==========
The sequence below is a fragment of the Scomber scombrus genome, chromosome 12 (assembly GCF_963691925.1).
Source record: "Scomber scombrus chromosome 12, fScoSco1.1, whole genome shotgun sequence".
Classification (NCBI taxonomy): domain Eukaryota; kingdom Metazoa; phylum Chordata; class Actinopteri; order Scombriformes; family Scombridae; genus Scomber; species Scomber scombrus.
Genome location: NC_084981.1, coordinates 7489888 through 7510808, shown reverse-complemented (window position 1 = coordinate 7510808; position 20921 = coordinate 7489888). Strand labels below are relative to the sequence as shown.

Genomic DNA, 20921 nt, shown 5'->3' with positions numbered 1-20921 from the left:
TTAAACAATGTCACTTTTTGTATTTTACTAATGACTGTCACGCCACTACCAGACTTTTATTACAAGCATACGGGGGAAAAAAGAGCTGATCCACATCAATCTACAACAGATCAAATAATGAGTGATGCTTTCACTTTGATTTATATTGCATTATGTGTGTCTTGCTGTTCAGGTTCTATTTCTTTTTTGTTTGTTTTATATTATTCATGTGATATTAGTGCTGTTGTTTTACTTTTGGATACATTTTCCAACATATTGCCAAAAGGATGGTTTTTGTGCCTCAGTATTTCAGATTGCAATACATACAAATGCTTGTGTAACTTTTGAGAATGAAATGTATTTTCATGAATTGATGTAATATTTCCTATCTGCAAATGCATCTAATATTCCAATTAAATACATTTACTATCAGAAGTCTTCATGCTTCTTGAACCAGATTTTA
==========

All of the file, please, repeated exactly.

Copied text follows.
The sequence below is a fragment of the Scomber scombrus genome, chromosome 12 (assembly GCF_963691925.1).
Source record: "Scomber scombrus chromosome 12, fScoSco1.1, whole genome shotgun sequence".
Classification (NCBI taxonomy): domain Eukaryota; kingdom Metazoa; phylum Chordata; class Actinopteri; order Scombriformes; family Scombridae; genus Scomber; species Scomber scombrus.
Genome location: NC_084981.1, coordinates 7489888 through 7510808, shown reverse-complemented (window position 1 = coordinate 7510808; position 20921 = coordinate 7489888). Strand labels below are relative to the sequence as shown.

Genomic DNA, 20921 nt, shown 5'->3' with positions numbered 1-20921 from the left:
TTAAACAATGTCACTTTTTGTATTTTACTAATGACTGTCACGCCACTACCAGACTTTTATTACAAGCATACGGGGGAAAAAAGAGCTGATCCACATCAATCTACAACAGATCAAATAATGAGTGATGCTTTCACTTTGATTTATATTGCATTATGTGTGTCTTGCTGTTCAGGTTCTATTTCTTTTTTGTTTGTTTTATATTATTCATGTGATATTAGTGCTGTTGTTTTACTTTTGGATACATTTTCCAACATATTGCCAAAAGGATGGTTTTTGTGCCTCAGTATTTCAGATTGCAATACATACAAATGCTTGTGTAACTTTTGAGAATGAAATGTATTTTCATGAATTGATGTAATATTTCCTATCTGCAAATGCATCTAATATTCCAATTAAATACATTTACTATCAGAAGTCTTCATGCTTCTTGAACCAGATTTTA